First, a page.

New generator adds safety measures

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Improvements to emergency services are being made on the Alamo Navajo Reservation that will now allow for better communications in the event of a power outage.

 

 

Executive Director of the Alamo Navajo School Board Michael Hawkes said he and Socorro County Fire Marshal Fred Hollis applied for the emergency management funds grant which allowed the sovereign nation to purchase a back-up generator and propane tank that will fill in the gaps in communications should the electricity go out.

“Our radio station is our only emergency communication,” Hawkes explained. “In storms, we’d lose power and couldn’t communicate.”

That won’t be a factor now, and Hawkes said they will be able to inform the community and surrounding areas where they can take shelter should an emergency arise, as well as communicate which roads may be washed out, due to heavy storms, or any other disaster such as a chemical spill.

“We’ve had several roads washed out and people stranded,” Hawkes said of past storms that have hit the reservation. “Now we can use the radio station as an emergency broadcast alert.”

About $34,000 of the $150,000 grant, which was awarded in May, was used to purchase and install the new generator and propane tank, Hawkes said, with the rest of the funding going to Socorro County emergency services.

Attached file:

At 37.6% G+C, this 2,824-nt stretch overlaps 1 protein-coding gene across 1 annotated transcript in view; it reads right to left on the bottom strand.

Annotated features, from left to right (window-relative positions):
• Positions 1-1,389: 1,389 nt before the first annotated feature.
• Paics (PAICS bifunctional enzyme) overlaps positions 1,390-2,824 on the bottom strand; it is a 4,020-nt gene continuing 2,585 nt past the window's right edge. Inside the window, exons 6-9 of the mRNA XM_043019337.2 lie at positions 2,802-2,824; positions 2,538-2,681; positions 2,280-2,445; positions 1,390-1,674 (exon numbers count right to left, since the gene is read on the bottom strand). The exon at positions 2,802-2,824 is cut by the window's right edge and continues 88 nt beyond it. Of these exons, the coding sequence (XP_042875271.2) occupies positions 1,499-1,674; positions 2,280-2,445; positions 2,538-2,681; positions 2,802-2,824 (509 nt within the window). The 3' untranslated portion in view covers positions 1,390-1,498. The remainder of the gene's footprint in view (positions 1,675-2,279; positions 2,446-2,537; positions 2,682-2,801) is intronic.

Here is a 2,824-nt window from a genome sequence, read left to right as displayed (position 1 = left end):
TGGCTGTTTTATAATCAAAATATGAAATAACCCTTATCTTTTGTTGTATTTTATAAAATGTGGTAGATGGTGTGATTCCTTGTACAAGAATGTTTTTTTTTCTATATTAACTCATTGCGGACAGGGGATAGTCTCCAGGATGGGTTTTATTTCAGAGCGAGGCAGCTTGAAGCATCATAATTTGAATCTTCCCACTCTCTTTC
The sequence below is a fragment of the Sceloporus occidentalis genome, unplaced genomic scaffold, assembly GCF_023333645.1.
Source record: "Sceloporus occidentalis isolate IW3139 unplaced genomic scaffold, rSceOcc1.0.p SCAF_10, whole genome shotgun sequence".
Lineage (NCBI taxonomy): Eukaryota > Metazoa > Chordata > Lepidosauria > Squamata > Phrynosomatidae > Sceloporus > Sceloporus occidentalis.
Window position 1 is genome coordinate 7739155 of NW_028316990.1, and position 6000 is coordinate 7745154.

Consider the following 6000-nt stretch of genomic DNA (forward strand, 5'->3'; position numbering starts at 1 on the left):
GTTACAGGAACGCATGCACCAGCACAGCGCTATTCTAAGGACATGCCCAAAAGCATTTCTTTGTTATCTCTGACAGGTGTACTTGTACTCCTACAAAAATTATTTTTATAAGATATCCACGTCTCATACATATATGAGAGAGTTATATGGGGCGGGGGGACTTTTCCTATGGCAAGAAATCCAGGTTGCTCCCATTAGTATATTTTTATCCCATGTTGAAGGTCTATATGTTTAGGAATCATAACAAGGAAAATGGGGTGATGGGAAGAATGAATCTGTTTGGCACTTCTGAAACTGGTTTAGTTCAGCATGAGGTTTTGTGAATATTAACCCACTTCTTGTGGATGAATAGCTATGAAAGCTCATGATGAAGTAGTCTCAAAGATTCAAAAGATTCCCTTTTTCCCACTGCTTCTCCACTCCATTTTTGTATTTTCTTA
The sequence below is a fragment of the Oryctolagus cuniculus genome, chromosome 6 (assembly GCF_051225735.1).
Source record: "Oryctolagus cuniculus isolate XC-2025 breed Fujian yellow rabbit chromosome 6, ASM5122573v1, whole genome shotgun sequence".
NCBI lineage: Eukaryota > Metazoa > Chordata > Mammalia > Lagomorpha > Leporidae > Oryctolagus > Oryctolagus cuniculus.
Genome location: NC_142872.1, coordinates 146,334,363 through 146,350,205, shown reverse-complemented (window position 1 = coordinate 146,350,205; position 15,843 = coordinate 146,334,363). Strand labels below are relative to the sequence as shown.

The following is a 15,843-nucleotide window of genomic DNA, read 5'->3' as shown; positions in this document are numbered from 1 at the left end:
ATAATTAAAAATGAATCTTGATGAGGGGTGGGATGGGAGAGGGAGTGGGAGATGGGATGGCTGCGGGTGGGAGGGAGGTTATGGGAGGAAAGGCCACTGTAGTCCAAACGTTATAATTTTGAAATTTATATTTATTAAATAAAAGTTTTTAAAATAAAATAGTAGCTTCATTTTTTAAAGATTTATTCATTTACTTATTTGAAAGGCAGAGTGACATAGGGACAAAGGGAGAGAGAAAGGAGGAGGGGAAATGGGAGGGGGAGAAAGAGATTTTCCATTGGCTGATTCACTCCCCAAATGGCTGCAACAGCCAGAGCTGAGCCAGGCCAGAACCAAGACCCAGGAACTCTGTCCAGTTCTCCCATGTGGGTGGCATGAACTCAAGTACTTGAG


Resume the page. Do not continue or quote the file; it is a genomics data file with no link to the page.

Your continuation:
The radio station, which provides entertainment, public announcements, music and covers the ongoing issues in the community, will now provide another important function to the safety and welfare of the residents.

Hawkes said the system is tested regularly and although this year they haven’t had near the amount of severe weather that they’ve seen in the past, they are prepared should an emergency occur.

“Whatever comes up — biological, chemical or natural disasters — we’re ready,” Hawkes said of relaying vital information.

Another important safety improvement that should be completed by mid-January is the installation of a second generator at the reservation’s medical clinic. Hawkes said they were awarded a $120,000 Indian Health Services grant that was used to purchase the necessary equipment that will supply power to the clinic should the electricity go out.

The clinic, which offers services in podiatry, optometry, dentistry, behavioral health, emergency medical services and psychological services will not have to worry about trying to provide care in the dark should an outage happen.

“I would say these are some significant things that took place this year,” Hawkes said. “It adds to the safety and security and helps with the quality of life issues.”

 


Contact Jackie Schlotfeldt